Niceness may be predicted by our genes

Born nice? Image: Shutterstock


DNA may help explain why some people are nicer than others.

A person’s niceness may have a lot more to do with their nature than previously thought. A recent study conducted by researchers at the University at Buffalo and the University of California in Irvine reveal that at least part of the reason behind why some people are kind — and generous — is because their genes push them towards it.

The study was co-authored by Anneke Buffone and E. Alison Holman, who observed different versions of the receptor genes for two hormones: oxytocin, which promotes maternal behaviour and is also known as the “˜cuddle chemical,’ and vasopressin. According to Michael Poulin, assistant professor of psychology at University at Buffalo and principal author of the study, both hormones have been linked to the way we treat one another and to greater amiability.

The researchers used some of the previous findings to establish whether the chemicals cause other prosocial behaviour such as the urge to donate to charity, report crimes, gives blood or participate in jury duty. Study subjects took part in an online survey where they were questioned on how often they did these activities, and were also asked how they felt about the world and humanity in general. Of the participants, 711 provided saliva samples for DNA analysis, which revealed what form of oxytocin and vasopressin receptors they had.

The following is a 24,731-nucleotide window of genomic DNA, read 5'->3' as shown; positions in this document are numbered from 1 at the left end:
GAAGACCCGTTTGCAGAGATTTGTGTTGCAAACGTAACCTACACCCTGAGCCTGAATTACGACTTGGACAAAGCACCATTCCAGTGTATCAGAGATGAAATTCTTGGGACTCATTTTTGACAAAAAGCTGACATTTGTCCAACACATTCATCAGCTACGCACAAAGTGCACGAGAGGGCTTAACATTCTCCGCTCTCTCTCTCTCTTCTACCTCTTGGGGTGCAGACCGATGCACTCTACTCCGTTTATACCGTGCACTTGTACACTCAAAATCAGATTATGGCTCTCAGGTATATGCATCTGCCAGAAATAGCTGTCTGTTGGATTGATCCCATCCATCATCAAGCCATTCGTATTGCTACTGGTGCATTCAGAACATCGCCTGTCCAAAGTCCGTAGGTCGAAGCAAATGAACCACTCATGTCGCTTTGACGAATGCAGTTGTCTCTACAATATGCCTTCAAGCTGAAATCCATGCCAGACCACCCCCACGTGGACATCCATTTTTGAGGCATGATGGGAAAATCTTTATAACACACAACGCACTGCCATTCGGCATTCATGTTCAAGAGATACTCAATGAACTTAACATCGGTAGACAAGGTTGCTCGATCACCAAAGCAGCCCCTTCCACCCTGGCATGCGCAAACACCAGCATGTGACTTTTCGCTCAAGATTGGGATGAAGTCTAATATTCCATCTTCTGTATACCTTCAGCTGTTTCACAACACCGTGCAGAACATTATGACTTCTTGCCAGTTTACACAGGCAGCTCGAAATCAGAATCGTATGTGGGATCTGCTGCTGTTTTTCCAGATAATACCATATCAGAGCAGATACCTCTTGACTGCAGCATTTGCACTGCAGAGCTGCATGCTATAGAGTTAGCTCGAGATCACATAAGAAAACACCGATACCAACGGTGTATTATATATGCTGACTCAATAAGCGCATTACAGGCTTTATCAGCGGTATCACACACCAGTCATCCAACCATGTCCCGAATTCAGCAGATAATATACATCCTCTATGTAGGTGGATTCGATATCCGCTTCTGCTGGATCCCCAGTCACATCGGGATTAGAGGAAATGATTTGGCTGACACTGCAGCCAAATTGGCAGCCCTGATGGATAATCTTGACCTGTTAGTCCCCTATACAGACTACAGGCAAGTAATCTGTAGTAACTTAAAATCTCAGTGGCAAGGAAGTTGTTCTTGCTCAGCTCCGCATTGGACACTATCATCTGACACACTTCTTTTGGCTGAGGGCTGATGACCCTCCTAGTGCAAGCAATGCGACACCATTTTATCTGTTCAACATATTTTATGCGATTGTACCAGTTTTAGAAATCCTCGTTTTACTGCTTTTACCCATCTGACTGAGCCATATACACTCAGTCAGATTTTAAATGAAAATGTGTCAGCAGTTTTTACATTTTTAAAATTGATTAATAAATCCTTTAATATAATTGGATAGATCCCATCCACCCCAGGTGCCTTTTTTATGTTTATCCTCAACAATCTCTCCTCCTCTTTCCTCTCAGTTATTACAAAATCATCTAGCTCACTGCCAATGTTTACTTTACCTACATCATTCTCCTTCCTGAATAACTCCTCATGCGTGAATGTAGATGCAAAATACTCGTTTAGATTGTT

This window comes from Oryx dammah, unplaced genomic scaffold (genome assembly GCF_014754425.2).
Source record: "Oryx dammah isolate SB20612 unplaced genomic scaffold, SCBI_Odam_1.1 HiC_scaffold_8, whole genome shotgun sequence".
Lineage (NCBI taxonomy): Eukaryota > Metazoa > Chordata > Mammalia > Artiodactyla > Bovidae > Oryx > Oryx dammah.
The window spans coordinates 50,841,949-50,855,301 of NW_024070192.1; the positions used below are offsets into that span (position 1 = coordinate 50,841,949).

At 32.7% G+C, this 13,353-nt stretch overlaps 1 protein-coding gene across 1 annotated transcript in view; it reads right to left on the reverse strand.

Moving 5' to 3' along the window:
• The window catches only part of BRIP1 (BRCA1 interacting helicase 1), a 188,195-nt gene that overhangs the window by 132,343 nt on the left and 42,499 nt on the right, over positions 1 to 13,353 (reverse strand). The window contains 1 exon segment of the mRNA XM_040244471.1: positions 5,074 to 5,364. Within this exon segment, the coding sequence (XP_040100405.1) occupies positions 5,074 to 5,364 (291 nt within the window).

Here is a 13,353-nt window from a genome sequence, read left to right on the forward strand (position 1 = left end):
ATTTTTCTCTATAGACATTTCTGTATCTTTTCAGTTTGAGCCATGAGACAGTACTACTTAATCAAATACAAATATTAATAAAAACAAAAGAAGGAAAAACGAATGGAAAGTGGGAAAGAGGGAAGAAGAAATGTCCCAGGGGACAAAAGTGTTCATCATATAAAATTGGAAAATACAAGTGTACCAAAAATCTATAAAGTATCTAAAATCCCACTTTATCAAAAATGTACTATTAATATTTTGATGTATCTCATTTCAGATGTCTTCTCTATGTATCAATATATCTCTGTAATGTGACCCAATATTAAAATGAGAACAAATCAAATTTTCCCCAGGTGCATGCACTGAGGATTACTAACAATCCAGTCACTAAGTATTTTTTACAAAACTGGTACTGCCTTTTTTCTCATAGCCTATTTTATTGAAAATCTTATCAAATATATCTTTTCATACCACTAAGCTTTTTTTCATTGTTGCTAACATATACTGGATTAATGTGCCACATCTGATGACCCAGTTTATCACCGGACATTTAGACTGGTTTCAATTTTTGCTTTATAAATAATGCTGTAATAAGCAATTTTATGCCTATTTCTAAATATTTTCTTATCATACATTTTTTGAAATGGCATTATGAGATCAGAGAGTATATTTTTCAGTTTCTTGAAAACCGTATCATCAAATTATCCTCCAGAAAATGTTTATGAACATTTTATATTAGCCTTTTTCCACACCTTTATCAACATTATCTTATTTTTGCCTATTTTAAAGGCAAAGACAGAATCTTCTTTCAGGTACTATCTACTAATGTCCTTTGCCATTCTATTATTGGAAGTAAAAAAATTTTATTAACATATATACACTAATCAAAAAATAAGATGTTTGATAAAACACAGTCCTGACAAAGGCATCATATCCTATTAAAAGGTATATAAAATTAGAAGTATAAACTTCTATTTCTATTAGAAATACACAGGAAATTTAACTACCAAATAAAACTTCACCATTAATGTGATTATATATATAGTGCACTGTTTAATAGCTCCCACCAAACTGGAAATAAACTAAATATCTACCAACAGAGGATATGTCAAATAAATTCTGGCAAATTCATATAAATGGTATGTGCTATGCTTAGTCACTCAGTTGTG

Those who said they considered life threatening were less likely to help others, unless they had versions of the “˜nice’ receptor genes — that is, individuals with G/G genotypes of one oxytocin receptor and long alleles for a vasopressin receptor. “The ‘nicer’ versions of the genes allow you to overcome feelings of the world being threatening and help other people in spite of those fears,” said Poulin.

“We aren’t saying we’ve found the niceness gene, but we have found a gene that makes a contribution,” said Poulin. “What I find so interesting is the fact that it only makes a contribution in the presence of certain feelings people have about the world around them.” Which means, disappointingly, that we may never be able to inject all the unfriendly people we know with some sort of “˜niceness’ serum.

Source: University at Buffalo, Psychological Science

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